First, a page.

When Calls the Heart

By: Janette Oke

[Canadian West 01]


I would like to supply my readers with a few facts concerning the North West Mounted Police. The Force was founded in 1873 as an answer to the problem of illicit liquor trade and lawlessness in the West. It has been said that the Mountie was dressed in a red coat to readily set him apart from the U.S. Cavalry. The Mountie's job was to make peace with the Indians, not to defeat them; and many of the Indian tribes which he had to deal with had already had run-ins with the troops from south of the border. Whether for this reason, or some other, the scarlet tunic soon became distinctive, and set apart the man who was wearing it.

The uniform and the name both evolved. The title of Roval North West Mounted Police was granted by King Edward VII in 1904, in recognition of the Force's contribution to Canada. In 1920, the name was changed to Royal Canadian Mounted Police. Eventually, the red coat was adopted as the dress uniform of the Force, and a more practical brown coat was chosen for regular duty, because, said Superintendent Steele, it was "almost impossible for even a neat and tidy man to keep the red coat clean for three months on the trail." The hat also changed from the original pill-box, through various shapes and designs, to the Stetson that was approved in 1901.

It was the Yukon Gold Rush of 1895 that first brought the Mounties into the Far North. By 1898 there were twelve officers and 254 sergeants and constables in the Yukon. The Mounted Police by then were using a new form of transportation-the dog team. With the use of their huskies, they policed hundreds of square miles of snow-covered territory. Trappers, traders and Indian villages were scattered throughout their areas of patrol.

Although I try not to be too sentimental when I think of the Mounties and their part in the development of the Canadian West, to me, they are a living symbol of my Canadian homeland. To the people of the Lacombe area, may I assure you that among the names of Spruceville, Blackfalds, Brookfield, Turville and Iowalta; Woody Nook, Jones Valley, Canyon and Eclipse; Eureka, Spring Valley, Arbor Dale and Blindman; Central, West Branch, Birch Lake and Lincoln; Milton, Mt. Grove, Sunny Crest and Morningside: Gull Lake, Lakeside and Fairview; you will find no Pine Springs. Nor will you find a historic character that matches Pearlie's pa in the town of Lacombe itself. All of the characters in the story are fictional. with no intended likenesses to anyone either living or dead.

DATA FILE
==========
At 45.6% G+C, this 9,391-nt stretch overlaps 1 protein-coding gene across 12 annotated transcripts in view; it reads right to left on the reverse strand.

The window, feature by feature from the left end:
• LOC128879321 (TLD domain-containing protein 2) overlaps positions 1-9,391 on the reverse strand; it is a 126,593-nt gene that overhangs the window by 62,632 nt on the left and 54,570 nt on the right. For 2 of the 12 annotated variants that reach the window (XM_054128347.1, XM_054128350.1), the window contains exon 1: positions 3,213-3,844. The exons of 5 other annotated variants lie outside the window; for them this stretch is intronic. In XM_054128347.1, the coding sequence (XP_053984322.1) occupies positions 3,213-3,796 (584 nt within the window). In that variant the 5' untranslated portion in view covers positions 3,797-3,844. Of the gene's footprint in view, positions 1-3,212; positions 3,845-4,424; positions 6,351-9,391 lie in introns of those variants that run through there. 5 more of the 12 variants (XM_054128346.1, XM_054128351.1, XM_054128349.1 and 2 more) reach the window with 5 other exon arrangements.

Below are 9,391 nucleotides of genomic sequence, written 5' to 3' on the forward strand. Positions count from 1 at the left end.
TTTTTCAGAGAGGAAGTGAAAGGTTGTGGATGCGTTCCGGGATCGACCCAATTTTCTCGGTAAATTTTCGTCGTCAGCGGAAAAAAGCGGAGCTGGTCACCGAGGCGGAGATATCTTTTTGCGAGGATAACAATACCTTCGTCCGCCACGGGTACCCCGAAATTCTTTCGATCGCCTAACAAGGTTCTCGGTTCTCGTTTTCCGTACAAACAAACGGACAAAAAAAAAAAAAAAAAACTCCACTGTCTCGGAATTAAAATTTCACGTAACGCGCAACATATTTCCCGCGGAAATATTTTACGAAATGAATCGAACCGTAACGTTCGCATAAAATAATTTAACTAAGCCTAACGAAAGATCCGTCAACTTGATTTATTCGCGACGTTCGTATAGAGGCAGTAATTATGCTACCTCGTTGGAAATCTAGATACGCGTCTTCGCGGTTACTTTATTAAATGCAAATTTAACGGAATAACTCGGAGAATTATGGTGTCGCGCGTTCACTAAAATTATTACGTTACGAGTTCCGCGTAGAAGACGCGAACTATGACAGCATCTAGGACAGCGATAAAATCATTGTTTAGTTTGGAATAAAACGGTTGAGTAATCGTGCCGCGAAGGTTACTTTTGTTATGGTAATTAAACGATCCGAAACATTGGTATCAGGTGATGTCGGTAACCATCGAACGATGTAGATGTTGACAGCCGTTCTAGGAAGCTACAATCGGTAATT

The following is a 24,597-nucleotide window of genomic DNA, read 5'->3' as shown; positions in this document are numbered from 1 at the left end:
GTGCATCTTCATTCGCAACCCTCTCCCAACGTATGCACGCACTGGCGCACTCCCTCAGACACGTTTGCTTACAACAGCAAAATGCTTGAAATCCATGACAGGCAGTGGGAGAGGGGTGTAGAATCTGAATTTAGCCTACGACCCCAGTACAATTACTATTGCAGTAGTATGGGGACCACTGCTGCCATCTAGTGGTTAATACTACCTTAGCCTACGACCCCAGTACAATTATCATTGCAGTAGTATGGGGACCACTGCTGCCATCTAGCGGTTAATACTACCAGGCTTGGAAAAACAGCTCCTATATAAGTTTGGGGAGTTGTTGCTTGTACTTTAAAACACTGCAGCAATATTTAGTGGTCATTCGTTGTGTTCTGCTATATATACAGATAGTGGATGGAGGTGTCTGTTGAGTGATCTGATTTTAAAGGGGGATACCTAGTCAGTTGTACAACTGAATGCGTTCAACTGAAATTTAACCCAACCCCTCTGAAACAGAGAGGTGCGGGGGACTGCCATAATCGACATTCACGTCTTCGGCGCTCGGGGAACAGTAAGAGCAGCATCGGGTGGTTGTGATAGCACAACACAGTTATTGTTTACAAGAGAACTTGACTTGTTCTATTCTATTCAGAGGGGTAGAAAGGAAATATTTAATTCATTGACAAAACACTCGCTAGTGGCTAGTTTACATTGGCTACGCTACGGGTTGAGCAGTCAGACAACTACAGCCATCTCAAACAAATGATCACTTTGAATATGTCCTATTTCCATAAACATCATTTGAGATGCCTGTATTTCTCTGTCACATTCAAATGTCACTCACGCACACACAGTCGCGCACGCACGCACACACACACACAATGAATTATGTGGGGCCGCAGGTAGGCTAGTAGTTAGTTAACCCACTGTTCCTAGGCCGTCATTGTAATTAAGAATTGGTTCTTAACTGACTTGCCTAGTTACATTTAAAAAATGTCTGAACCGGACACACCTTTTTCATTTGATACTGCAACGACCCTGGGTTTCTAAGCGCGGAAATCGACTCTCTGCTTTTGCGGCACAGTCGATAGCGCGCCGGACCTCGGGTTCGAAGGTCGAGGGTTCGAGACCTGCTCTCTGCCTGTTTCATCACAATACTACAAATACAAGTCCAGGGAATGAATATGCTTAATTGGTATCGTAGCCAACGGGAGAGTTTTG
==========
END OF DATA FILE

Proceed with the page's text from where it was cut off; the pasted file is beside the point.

May I also assure you that having grown up in the Hoadley area and having spent my early school years in the little oneroom school at Harmonien, I have a great deal of love for and many fond memories of rural Alberta community life.

Chapter One


It came as a great surprise to me. Oh, not the letter itself'. We were all used to the arrival of letters from brother Jonathan. They came quite regularly and always caused a small stir in our household. No, it wasn't the letter. but rather what it contained that caught me completely off' guard. And Mother's response to it was even more astounding.

The day, April 12, 1910, had started out like every other day. I arose early, had a quiet prayer time in my room, cared for my grooming, breakfasted with the family. and left at 8:00 to walk the eleven blocks to the school where I taught. I had made it a habit to be there early so that I would have plenty of time to make my morning preparations before the students arrived. I was usually the first teacher to make an appearance, but I rather enjoyed the early morning quietness of the otherwise noisy building.

As I walked along on that delightful spring morning. the world appeared especially beautiful and alive. For some reason, the flower-scented air and the song of'the birds caused me to take a rare look at my inner self.

And how are you this delightful spring morning? I asked myself.

Why, I am just fine, thank you, I silently answered, and then almost blushed as I quickly looked around for fear that someone might be able to read my thoughts. It wasn't like me to talk to myself-even inwardly, especially when walking along this public, maple-sheltered street. But no one shared the sidewalk with me at the moment so the self-dialogue continued.

Are you now? And what is it that makes your day so glorious-your step so feather-light?

The morning; life itself; the very fragrance of the air I breathe.

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